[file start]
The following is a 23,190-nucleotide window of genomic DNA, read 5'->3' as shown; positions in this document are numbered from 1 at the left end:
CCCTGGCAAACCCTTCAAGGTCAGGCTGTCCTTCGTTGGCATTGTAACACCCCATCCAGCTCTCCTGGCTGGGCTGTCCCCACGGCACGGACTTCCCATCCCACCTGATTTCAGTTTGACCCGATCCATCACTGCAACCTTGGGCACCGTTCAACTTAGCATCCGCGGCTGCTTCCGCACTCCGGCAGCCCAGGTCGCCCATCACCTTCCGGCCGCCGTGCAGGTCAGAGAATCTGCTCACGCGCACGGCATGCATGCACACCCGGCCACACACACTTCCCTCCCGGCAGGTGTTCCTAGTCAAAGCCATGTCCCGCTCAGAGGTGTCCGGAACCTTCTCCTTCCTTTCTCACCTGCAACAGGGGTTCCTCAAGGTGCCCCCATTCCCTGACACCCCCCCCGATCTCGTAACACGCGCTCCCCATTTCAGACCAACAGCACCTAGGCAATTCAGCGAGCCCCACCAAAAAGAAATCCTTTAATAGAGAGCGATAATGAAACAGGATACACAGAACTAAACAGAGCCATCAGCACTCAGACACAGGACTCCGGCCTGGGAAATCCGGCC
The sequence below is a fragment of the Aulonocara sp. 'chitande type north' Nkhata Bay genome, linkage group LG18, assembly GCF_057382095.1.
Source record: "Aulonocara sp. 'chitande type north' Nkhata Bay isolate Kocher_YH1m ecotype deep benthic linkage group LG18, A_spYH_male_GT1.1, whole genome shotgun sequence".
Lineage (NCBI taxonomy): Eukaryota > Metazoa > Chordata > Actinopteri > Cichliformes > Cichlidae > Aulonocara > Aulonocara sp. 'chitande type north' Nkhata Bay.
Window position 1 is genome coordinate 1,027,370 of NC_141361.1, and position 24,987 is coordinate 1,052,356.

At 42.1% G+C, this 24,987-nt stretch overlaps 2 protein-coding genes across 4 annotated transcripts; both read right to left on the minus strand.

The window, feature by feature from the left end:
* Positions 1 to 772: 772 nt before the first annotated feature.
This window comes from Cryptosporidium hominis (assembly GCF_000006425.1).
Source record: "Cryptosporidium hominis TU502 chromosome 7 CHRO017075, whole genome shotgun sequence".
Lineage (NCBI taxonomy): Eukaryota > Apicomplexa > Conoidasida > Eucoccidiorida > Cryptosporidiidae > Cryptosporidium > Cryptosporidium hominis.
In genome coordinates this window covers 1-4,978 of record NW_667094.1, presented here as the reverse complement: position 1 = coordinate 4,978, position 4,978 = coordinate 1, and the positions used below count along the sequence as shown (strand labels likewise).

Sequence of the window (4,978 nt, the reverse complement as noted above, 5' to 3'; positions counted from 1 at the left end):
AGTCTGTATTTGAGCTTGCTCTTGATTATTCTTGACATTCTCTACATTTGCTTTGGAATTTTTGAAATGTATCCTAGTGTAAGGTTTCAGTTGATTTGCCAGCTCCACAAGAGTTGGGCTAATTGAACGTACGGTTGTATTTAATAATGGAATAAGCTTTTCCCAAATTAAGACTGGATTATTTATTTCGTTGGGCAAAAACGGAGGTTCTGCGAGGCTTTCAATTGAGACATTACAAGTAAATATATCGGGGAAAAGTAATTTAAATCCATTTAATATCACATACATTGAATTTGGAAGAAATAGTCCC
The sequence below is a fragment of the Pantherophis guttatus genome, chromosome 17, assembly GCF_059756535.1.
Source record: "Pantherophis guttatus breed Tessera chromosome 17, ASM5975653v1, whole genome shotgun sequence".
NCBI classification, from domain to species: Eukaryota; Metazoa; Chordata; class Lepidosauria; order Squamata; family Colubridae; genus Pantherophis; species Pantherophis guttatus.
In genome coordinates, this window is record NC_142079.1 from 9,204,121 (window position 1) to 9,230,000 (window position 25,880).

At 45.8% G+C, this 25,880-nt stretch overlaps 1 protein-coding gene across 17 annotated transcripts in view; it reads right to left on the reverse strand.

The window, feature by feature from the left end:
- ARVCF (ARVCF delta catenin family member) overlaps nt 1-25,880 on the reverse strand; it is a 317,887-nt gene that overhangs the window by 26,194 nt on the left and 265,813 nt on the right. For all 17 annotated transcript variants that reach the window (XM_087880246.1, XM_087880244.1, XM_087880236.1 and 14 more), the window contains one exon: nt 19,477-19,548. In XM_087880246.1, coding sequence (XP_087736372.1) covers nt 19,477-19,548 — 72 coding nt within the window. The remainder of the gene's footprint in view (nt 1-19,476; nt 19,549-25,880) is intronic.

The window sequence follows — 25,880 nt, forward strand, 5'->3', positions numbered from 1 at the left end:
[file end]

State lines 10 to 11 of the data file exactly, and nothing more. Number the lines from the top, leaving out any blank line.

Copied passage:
This window comes from Cryptosporidium hominis (assembly GCF_000006425.1).
Source record: "Cryptosporidium hominis TU502 chromosome 7 CHRO017075, whole genome shotgun sequence".